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Last week undergraduates in George Mason University’s Smithsonian-Mason School of Conservation (SMSC) semester-away program had the opportunity to take a behind-the-scenes tour of the National Museum of Natural History’s Museum Support Center in Suitland, Maryland.
The students were introduced to the archive of rare whale specimens in the Museum Support Center by the Smithsonian’s long-time cetacean specialist John Ososky.
Ososky showed the group the very first Rice’s whale ever described, a critically endangered species of whale identified for the first time in 2020, as well as specimens of bowhead whales, killer whales, narwhal tusks, North Atlantic right whales, and rare deep-diving beaked whales, among others.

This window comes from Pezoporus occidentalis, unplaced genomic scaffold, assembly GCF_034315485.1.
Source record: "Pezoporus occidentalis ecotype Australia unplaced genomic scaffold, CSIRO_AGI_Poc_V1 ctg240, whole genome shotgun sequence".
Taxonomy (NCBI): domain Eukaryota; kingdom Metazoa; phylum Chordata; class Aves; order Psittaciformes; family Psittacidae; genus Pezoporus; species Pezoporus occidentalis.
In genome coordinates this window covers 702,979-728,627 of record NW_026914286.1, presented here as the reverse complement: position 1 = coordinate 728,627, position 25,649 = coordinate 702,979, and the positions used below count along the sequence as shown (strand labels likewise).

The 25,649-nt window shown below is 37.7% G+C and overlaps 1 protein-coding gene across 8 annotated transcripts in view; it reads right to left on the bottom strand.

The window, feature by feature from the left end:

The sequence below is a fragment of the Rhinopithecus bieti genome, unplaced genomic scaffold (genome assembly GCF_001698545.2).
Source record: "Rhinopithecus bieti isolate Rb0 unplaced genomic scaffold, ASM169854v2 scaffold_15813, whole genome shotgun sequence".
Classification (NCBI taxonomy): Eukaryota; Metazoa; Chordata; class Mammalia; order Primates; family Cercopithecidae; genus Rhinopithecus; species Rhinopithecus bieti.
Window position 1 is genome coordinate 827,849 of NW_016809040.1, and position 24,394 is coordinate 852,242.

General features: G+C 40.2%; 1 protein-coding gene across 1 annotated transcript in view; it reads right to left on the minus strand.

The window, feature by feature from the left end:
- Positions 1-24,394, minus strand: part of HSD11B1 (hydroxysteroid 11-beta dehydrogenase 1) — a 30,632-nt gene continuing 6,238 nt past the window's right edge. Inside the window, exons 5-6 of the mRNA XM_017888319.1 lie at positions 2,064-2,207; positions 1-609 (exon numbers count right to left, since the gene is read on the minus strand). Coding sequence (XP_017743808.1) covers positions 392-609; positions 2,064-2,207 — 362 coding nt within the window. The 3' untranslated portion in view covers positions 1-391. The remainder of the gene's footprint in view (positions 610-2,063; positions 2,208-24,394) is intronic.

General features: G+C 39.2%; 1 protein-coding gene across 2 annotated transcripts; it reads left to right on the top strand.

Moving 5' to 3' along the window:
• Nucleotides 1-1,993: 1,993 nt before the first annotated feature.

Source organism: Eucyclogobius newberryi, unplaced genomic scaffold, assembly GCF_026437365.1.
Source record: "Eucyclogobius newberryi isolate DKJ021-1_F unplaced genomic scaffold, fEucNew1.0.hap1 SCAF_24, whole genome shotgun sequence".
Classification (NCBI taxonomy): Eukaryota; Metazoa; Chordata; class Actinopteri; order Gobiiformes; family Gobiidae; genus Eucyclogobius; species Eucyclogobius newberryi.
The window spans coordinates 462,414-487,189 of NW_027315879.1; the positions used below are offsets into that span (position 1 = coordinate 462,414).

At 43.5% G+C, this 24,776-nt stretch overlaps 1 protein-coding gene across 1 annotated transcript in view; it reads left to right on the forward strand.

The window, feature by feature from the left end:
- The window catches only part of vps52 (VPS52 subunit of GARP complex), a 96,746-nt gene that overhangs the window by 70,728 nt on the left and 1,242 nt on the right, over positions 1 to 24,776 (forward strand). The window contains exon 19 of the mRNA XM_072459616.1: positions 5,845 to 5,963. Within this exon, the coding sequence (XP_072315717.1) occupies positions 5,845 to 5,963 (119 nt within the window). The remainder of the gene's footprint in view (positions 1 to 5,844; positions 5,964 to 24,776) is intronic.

Also accompanying the students on the tour was Mason wildlife endocrinologist Kathleen Hunt who described her current whale research, including how hormone analysis of museum specimens can help researchers understand the problems affecting modern-day populations, and what can done about it.
Ososky also spoke to the students about how valuable their archived specimen collections can be in identifying new species, species that have gone unrecognized until recently, and in determining causes of mortality in endangered species.
Students in SMSC’s Endangered Species Conservation semester-away program spend 16 weeks living on site at the Smithsonian Conservation Biology Institute in Front Royal, Virginia. During this time, the undergraduates have the opportunity to practice conservation firsthand with experts from the Smithsonian Institution, Mason, and wildlife protection agencies around the world.